Today, our Reporter Roundtable has all the news you need to know from the past week, including Boise's Black Lives Matter protest and vigil and how K-12 schools are planning to reopen in the fall. 

Courtesy of St. Luke's Health System

Today, our Reporter Roundtable has all the news you need to know from the past week, including the recent spike in coronavirus cases in the Magic Valley, how Idaho schools are planning to safely reopen and what new developments are coming to our area despite the pandemic.

Molly Wampler / Boise State Public Radio


Today, our Reporter Roundtable has all the news you need to know from the past week, including Idaho’s first vote-by-mail election, an outbreak of coronavirus at the Nez Perce Reservation, what an outbreak at a food processing plant means for the state's response to COVID-19, our low testing rate and a push for tourists to return (safely). 

The Stil / via Facebook


Today on the Reporter Roundtable: Boise State Public Radio’s Heath Druzin and The Idaho Press’s Betsy Russell and Margaret Carmel join Idaho Matters to talk about stage two of reopening the state — which begins tomorrow — plus Governor Brad Little’s controversial move to open bars two weeks early. 

via America Amplified

On Saturday, May 9 Idaho Matters and the Mountain West News Bureau helped produce a national call-in show in collaboration with America Amplified as part of the series "Life, Community and COVID-19." Listen to the full show here: 



Today on the Reporter Roundtable: Boise State Public Radio’s James Dawson, The Idaho Statesman’s Nicole Foy, and KIVI’s Mike Sharp join Idaho Matters to talk about reopening Idaho, a huge dip in state revenue, loans for farmers and much more.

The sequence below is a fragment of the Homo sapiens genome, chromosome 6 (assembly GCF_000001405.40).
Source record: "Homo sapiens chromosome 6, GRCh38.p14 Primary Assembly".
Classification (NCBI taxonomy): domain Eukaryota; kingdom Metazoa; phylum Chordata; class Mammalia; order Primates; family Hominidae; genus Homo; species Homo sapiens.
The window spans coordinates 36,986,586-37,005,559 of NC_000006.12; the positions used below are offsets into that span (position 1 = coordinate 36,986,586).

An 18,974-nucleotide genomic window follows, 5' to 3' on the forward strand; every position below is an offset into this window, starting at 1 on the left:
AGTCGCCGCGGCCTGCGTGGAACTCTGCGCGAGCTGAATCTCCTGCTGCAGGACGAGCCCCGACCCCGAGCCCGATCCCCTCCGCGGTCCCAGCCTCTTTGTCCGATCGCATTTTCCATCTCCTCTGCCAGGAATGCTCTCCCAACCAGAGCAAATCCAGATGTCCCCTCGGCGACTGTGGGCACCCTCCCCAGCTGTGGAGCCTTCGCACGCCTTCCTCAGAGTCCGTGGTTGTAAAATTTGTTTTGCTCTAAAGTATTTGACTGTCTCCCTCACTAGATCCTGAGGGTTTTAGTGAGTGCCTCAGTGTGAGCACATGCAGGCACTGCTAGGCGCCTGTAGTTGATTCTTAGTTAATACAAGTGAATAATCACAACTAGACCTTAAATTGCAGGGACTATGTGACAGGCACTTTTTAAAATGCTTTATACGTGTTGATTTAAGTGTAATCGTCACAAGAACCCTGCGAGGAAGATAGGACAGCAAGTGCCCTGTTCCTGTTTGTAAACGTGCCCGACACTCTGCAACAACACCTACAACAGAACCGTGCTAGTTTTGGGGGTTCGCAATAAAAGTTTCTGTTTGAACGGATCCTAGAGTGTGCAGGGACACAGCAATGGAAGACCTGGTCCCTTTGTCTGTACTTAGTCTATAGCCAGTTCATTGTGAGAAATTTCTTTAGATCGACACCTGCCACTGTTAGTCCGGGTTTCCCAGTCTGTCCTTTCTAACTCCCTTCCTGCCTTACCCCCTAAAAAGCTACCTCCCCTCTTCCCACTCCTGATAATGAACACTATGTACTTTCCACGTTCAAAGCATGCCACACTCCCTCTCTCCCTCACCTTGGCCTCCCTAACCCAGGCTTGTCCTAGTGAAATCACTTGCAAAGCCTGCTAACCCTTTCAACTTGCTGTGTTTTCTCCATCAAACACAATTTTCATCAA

Heath Druzin / Boise State Public Radio


Americans across the country are grappling with limited movements and a lot more time at home. For many refugees, this is familiar territory. Boise State Public Radio reporter Heath Druzin joins Idaho Matters to talk about how their insights can be valuable to coping with life under lockdown.

John Flesher / AP Images


Stay-at-home orders mean spending a lot of time away from your friends and family and it can be difficult bridging the distance. An attempt to keep the connection going has created some new traditions across the global. Our region has its own take: Howling. 

Rick Bowmer / AP Images

The Friday Reporter Roundtable is back with all the information you might have missed from the week's news. They cover grocery store earnings, plans to begin reopening the state, a lawsuit from the state superintendent, the uncertainty felt by higher education during COVID-19 and disruptions in the food supply chain in the Mountain West.

Heath Druzin / Boise State Public Radio

Americans across the country are grappling with limited movements and a lot more time at home. For many refugees, this is familiar territory and they have some valuable insights into coping with life under a stay-home order.

Tiffany Victoria

Fear about the coronavirus led to shortages of toilet paper, bottled water and other essential items. And from the beginning of this crisis, one of the most essential things couldn’t be found anywhere was baby formula. 

patrick thibodeau / Flickr Creative Commons


There's no question we're living through historic times. And to record it, the Idaho State Historical Society has opened up an online portal for Idahoans across the state to share their stories of this time. 

City of Good, kin, coronavirus, volunteering, helping

Michael Kramer-Duffield had just moved to Idaho and was looking for work in the restaurant industry when COVID-19 swept through. He's out of work, but like many of us, getting antsy and knows he could be putting his free time to use.

"Public health officials tell us that the biggest thing we can do to help our community is to just stay at home," he said. But there had to be ways for him to help safely right now, which led him to ask Wanna Know Idaho